SAHRC condemns latest race outburst

This after eNCA posts video of traumatised white woman ranting against black people after smash and grab attack

Human Rights Commission condemns racism

Cape Town - The SA Human Rights Commission has condemned continuous outbursts of racism in South Africa after a video clip of a woman letting out a stream of racist insults at black policemen emerged earlier this week.

"It is really worrying to us as the Commission," said spokesperson Isaac Mangena.

"Twenty two years into our democracy, we would have thought we had got over these issues that divided us as black and white in the past," he said.

"The rage that goes into these posts...," said Mangena, trailing off. He was referring to a number of recent cases of racist posts on social media that have made headlines in the country.

The commission has just opened its own investigation after the clip of Vicki Momberg reacting to a smash and grab was posted by eNCA.

Momberg was complaining about the level of service she got from black police officials, repeatedly using racially insulting language about them, going as far as threatening to run over black people.

People becoming aware of rights

The Momberg case will be investigated by the commission, along with the complaints against sports promoter Velaphi Khumalo, realtor Penny Sparrow and economist Chris Hart.

Sparrow has already been fined R150 000 in her absence at the Equality Court sitting in Umzinto after she likened black people to monkeys in a rant about littering.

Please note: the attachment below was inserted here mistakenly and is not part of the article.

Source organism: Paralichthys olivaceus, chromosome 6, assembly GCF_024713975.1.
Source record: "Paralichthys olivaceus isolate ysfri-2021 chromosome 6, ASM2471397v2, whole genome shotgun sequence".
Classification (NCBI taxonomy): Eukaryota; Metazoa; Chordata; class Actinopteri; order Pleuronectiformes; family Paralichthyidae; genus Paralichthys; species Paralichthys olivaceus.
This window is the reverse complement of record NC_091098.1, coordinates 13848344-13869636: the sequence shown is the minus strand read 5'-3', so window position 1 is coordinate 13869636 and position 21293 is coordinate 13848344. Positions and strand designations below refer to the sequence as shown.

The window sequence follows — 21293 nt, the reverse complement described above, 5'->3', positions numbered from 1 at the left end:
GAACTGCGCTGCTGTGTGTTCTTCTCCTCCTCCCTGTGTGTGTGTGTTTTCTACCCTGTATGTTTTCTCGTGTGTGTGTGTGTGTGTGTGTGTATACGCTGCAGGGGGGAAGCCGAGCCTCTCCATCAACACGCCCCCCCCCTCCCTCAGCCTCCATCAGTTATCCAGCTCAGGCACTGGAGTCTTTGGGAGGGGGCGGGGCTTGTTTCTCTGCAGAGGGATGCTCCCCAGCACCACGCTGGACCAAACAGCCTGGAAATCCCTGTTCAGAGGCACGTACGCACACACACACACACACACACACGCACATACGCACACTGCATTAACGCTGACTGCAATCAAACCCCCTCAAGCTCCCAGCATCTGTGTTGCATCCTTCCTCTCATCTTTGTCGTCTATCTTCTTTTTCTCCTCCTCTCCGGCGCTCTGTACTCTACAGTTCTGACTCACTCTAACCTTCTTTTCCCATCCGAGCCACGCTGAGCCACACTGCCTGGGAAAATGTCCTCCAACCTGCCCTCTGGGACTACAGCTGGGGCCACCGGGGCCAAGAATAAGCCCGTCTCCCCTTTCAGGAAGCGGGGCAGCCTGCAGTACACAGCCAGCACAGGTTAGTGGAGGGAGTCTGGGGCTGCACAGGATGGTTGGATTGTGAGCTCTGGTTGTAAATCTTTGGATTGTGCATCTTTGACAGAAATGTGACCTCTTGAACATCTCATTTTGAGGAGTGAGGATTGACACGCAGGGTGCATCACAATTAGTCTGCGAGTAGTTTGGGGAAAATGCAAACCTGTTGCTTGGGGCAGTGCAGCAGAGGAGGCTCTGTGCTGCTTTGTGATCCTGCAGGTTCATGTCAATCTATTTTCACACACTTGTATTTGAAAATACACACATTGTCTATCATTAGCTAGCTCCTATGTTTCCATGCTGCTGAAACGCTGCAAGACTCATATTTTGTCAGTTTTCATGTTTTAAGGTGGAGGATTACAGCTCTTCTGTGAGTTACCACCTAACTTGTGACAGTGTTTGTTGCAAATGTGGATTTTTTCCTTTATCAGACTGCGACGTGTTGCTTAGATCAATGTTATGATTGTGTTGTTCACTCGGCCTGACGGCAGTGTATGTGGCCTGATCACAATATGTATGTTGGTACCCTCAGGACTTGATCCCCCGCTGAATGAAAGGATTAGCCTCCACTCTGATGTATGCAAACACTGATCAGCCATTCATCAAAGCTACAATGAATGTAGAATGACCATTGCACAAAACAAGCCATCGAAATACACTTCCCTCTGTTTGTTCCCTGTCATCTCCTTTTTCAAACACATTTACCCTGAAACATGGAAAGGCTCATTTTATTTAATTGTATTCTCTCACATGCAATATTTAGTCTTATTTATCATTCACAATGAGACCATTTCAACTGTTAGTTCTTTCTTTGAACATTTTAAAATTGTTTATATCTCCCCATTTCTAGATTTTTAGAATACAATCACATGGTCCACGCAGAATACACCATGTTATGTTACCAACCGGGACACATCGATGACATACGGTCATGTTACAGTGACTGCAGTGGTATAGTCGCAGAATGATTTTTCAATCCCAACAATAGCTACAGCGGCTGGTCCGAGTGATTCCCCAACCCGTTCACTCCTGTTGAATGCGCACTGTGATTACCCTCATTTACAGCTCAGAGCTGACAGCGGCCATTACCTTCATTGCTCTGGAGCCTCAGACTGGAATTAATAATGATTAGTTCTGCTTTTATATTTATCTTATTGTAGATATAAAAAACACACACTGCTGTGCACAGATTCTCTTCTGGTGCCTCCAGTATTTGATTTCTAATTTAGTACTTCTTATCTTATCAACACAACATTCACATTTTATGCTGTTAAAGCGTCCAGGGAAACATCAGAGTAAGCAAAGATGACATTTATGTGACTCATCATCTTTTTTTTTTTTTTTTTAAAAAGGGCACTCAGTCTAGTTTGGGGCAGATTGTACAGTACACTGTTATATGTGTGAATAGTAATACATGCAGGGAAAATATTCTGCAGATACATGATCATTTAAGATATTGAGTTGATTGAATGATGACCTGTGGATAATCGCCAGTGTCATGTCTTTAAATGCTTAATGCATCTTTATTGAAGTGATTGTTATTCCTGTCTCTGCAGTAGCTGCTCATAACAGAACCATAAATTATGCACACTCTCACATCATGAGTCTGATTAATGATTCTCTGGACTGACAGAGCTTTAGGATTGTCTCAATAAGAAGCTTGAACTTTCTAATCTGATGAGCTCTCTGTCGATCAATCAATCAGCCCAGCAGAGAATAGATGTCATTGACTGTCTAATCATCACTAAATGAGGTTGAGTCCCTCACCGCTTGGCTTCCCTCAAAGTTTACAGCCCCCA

Khumalo received a final warning at his disciplinary hearing at the Gauteng government's department of arts and culture, where he works, and Hart resigned from Standard Bank.

Mangena said that, on the other hand, people were becoming acutely aware of their rights and how to complain when they had been offended.

In January, the commission received a record 200 complaints over Sparrow's Facebook post. He said the commission was based in all nine provinces to make it easier to lay a complaint.

LGBT rights

But earlier, Capetonian Daniel Amos questioned why it was taking the commission so long to finalise a complaint.

He said he had not been able to get an update on his complaint on Khumalo's Facebook comments. Khumalo had posted that he wanted to get rid of white people in the same way that Hitler did with Jews.

Mangena said the commission decided to wait until other legal or disciplinary processes had been completed before starting their investigations.

He said it is not just racism that was receiving attention.

The rights of the LGBT community were also becoming a bigger issue, and the commission had dealt with several such cases.

In March, the commission hosted a two-day conference on the subject to tackle the issues faced by the LGBT community.

Next week the commission will be conducting a number of site visits in Mpumalanga.

This article first appeared on News24 – see here